Figure 10. Evoked response recorded on the stimulating electrode. Biphasic current-controlled stimuli were delivered at time 0 ms to the hippocampus of an awake, behaving rat. Ten trials of each intensity are overlaid. Spontaneous APs are clearly visible before stimulation and evoked APs after blanking. The SALPA artifact suppression algorithm is used to digitally remove residual stimulation artifact, and to blank the channel for 5 ms.
We also successfully recorded LFPs during the same experiment (Figure 9B). In this case, a marked attenuation is induced in the recorded LFP responses, which increases in duration at higher stimulus amplitudes. There is also a sharp negative peak post-stimulation, followed by a broader positive deflection. These likely represent an initial depolarization of nearby tissue, followed by hyperpolarization (Andersen et al., 1971; Nunez and Srinivasan, 2006). These depolarizing peaks, likely “population spikes” (Andersen et al., 1971), appear at ≥4 μA, the same amplitudes that evoke action potentials (Figure 9A). Furthermore, the noted attenuation in the LFP band appears only when the hyperpolarizing deflections are present, at ≥4 μA. Again, because other systems experience prolonged stimulation artifacts in the LFP band (Figures 7 and 8), these results would be obscured if a different recording system were used.
As a final test of our system, we conducted microstimulation and recording in freely moving animals made epileptic with focal injections of tetanus toxin (Figure 11; see Experimental Methods). Stimulation in CA3 of these animals evoked population spikes, created by the superposition of single cell activity, analogous to those observed previously in anesthetized rabbits and cats (Andersen et al., 1971). Interestingly, we also observed an increase in multiunit activity not associated with typical population spikes. Lastly, in 80% of the trials, microstimulation evoked high frequency oscillations at ∼300 Hz, the fast ripple range (Rampp and Stefan, 2006). High frequency oscillations have been shown to occur in most models of epilepsy, as well as in human patients with epilepsy, but their mechanisms are still being investigated.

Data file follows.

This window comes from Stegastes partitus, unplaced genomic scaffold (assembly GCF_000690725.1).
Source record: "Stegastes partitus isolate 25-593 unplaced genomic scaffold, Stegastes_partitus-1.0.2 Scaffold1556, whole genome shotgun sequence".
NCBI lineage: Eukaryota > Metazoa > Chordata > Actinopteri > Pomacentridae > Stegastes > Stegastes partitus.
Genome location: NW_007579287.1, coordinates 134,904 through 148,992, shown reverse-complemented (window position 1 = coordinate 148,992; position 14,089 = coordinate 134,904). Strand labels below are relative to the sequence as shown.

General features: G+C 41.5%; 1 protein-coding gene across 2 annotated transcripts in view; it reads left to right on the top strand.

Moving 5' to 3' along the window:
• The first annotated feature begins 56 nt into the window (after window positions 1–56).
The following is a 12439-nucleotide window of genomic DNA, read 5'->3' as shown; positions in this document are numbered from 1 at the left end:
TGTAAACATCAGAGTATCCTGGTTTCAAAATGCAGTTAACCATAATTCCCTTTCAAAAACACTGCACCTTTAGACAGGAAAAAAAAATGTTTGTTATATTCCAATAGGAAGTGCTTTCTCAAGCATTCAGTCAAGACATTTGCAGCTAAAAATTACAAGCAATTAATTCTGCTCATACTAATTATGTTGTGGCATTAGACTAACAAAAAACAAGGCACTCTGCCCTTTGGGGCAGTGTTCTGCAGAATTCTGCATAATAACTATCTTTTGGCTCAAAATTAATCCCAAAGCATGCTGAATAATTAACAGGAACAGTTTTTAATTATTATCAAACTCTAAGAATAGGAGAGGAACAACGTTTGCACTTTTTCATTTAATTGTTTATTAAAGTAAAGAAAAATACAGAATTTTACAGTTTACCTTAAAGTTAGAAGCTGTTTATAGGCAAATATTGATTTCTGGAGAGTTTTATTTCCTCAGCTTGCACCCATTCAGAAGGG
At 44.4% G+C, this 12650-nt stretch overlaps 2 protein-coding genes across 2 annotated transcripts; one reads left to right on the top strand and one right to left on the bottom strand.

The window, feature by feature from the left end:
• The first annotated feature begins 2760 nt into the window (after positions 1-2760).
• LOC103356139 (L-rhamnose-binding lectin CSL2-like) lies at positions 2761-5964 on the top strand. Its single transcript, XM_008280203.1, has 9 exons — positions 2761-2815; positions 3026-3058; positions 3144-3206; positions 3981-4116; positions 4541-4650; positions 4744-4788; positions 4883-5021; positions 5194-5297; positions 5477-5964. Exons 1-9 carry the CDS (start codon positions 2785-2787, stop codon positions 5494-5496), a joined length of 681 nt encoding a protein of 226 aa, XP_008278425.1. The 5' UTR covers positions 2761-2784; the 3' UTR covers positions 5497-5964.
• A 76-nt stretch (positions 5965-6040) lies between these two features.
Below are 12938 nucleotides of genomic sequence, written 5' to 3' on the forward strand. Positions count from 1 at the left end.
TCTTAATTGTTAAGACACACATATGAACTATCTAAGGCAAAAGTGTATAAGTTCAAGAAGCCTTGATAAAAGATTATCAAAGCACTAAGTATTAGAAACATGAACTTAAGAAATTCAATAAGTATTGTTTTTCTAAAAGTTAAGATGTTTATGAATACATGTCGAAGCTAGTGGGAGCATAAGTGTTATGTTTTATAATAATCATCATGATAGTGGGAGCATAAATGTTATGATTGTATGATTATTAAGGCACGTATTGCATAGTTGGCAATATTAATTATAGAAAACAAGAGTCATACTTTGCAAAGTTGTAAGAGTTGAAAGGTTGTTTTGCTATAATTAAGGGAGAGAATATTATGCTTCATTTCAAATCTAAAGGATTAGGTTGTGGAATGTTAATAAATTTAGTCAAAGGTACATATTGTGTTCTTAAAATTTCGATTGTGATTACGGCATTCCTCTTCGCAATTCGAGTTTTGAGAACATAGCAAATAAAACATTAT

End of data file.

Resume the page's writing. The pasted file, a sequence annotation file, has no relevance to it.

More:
Figure 11. Microstimulation responses in CA3 of an epileptic animal. Simultaneously recorded (A) action potential traces (using the SALPA filter) and (B) LFP responses. Ten responses to a 20 μA biphasic pulse (negative phase first) are overlaid in both (A) and (B). The stimulating electrode was located 175 μm distant in the same cell layer, CA3. As shown previously (Andersen et al., 1971), single cell activity underlies population spikes (blue arrowhead). However, we noted a high amount of multiunit activity following the population spike that is not clearly associated with any additional spike (red bars). Lastly, we observed evoked high frequency oscillations at ∼300 Hz (in the fast ripple range) in 80% of trials (green asterisks mark four periods of one such oscillation). The green arrow denotes the two traces where no fast ripples were evoked.